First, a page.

The hitmaker

MODESTO -- There is no doubt that José Luis Rodríguez 'El Tapatío' has music running through his veins.

His humble attitude is noticeable in the moment you establish a conversation with him. His home is full of memorabilia, autographed posters, personal photos with celebrities and a number of awards that Rodríguez has received during his long career as a music composer.

His love for music came about when he was a boy in his native Guadalajara, Jalisco, México; he says that it was more than 50 years ago.

"Since I was a boy I liked singing, but people would make fun of me for playing the harmonica on the buses," remembered Rodríguez, while sitting in his dinning room.

Rodríguez, 62, did a little bit of everything to have food on the table, "life teaches us many things so I started selling gum, newspapers, shining shoes, washing cars."

But life already had something in store for Rodríguez. One day he made it to a gym and learned boxing and wrestling. It was there where he met his friends, wrestlers El Perro Aguayo and El Santo. Thanks to that sport he arrived in the United States, met the woman who would become his wife María del Consuelo - she passed away a couple of years ago -- who he had two children with: Marta Patricia and José Luis Guadalupe.

Although the years had gone by and Rodríguez's lifestyle was different, he still had not forgotten about music.

"With the itch for continuing in the music business, I remembered my roots and I looked for new musical tones with my harmonica," said Rodríguez, who has lived in Modesto for more than 40 years. "I kept my poetry and music going and I followed the path that was already marked for me."

And it appears as though that is the path that has made Rodríguez happy since many local and international musicians such as Los Humildes, Los Ilustres, La Migra, Mike Torres Band, Los Amos de Nuevo León and Patrulla 81, among many others, have recorded several of his songs.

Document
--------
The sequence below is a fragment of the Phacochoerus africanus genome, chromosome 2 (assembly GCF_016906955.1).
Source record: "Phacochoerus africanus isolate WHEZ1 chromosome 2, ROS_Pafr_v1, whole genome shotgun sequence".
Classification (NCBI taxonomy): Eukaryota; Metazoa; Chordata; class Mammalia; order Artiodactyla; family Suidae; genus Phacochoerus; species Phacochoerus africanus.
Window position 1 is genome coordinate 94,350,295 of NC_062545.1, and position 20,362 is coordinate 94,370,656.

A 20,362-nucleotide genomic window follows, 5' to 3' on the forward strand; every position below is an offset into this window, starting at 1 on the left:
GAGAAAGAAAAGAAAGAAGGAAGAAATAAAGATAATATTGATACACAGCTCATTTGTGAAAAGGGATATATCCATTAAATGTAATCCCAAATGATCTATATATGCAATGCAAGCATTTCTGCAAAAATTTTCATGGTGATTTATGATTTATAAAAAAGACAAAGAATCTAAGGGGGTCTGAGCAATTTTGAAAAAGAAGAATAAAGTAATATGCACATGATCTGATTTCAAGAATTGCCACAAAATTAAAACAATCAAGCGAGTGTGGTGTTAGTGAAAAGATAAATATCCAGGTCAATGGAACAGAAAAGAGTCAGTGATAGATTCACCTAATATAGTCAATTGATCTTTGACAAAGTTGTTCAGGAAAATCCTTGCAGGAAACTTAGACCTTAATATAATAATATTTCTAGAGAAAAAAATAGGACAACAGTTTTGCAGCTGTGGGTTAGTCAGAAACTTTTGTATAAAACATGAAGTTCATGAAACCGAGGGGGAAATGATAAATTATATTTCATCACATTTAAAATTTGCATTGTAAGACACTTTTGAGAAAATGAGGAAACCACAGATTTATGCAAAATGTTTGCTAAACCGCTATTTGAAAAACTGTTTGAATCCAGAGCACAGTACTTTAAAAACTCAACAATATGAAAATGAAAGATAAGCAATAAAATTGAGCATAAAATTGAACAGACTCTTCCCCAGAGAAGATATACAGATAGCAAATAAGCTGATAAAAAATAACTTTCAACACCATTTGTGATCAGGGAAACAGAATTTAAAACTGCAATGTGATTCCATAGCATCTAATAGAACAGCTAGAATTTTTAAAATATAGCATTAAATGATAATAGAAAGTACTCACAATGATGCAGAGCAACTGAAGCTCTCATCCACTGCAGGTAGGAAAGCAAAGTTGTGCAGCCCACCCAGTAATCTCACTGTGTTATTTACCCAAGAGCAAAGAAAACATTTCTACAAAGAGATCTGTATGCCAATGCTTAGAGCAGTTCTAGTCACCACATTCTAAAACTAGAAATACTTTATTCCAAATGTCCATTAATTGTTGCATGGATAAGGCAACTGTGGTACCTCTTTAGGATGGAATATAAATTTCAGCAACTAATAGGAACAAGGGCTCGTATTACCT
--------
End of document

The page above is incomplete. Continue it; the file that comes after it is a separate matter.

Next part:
But is has been the duranguense band Patrulla 81 who has given Rodríguez great satisfactions with his song 'Payaso Loco' (Crazy Clown), which is heard in Japan, Russia, México, and Italy.

Recently, Rodríguez traveled to Los Ángeles for the BMI Latin Awards where he received a gold medal because that song was one of the most heard in 2007.

"I never imagined I would receive a gold medal for a song and that the recording companies are calling me directly to ask for my songs," he said.

That night, Rodríguez was among well-known singers such as Jenni Rivera, Montez de Durango, Tony Melendez from Conjunto Primavera and a few others.

BMI (Broadcast Music, Inc.) is a company who fights for the rights of music composer and each year recognizes the outstanding Latino songwriters in the United States. Los Tigres del Norte, Juan Luis Guerra, Carlos Santana, Marco Antonio Solís, Gustavo Santaolalla and others have received recognitions from BMI.

Rodríguez said that although 'Payaso Loco' has been one of his greatest hits, it was also caused a few problems because the recording company Mar International, who has the rights to the song and gave Patrulla 81 permission to record it, hasn't sent Rodríguez a dime for it.

"It is not only one dollar. They have earned thousands of dollars with that song. More than one million copies of that album were sold, that is more than $100,000 in profits; that is a lot of money," said Rodríguez, adding that he is currently taking legal action against the company.

That is why he has a very important piece of advice to all songwriters, "especially those who are just starting. Register your songs before giving them to any band because at least five of my songs have been stolen."

The Jalisco native, who has been working as a janitor at Wal-Mart for four years, is fully enjoying his moment of "fame" but without any arrogance.

"For now I want to keep my feet on the ground, I want to feel humble," said Rodríguez, who other than having recorded five albums, has also participated in five films.

Even then, people ask him why he doesn't quit his current job.

"But doing my job with the same people that tell me 'sign this, sign that,' gives me great satisfaction because I don't want to take my feet off the ground. I want to feel as the most humble of all. I want people to know that we can all reach anything we set our mind to," he said.

For now, Rodríguez still loves what he does musically speaking and hopes that by September he will dedicate 100 percent of his time to it.

And although his greatest desire is to share with the audience, the only thing he wants is "that one day my songs are remembered when I'm gone. I don't want to be buried in a fancy coffin; I want it to be made of cheap wood. I don't want them to cry. I want them to throw me a flower."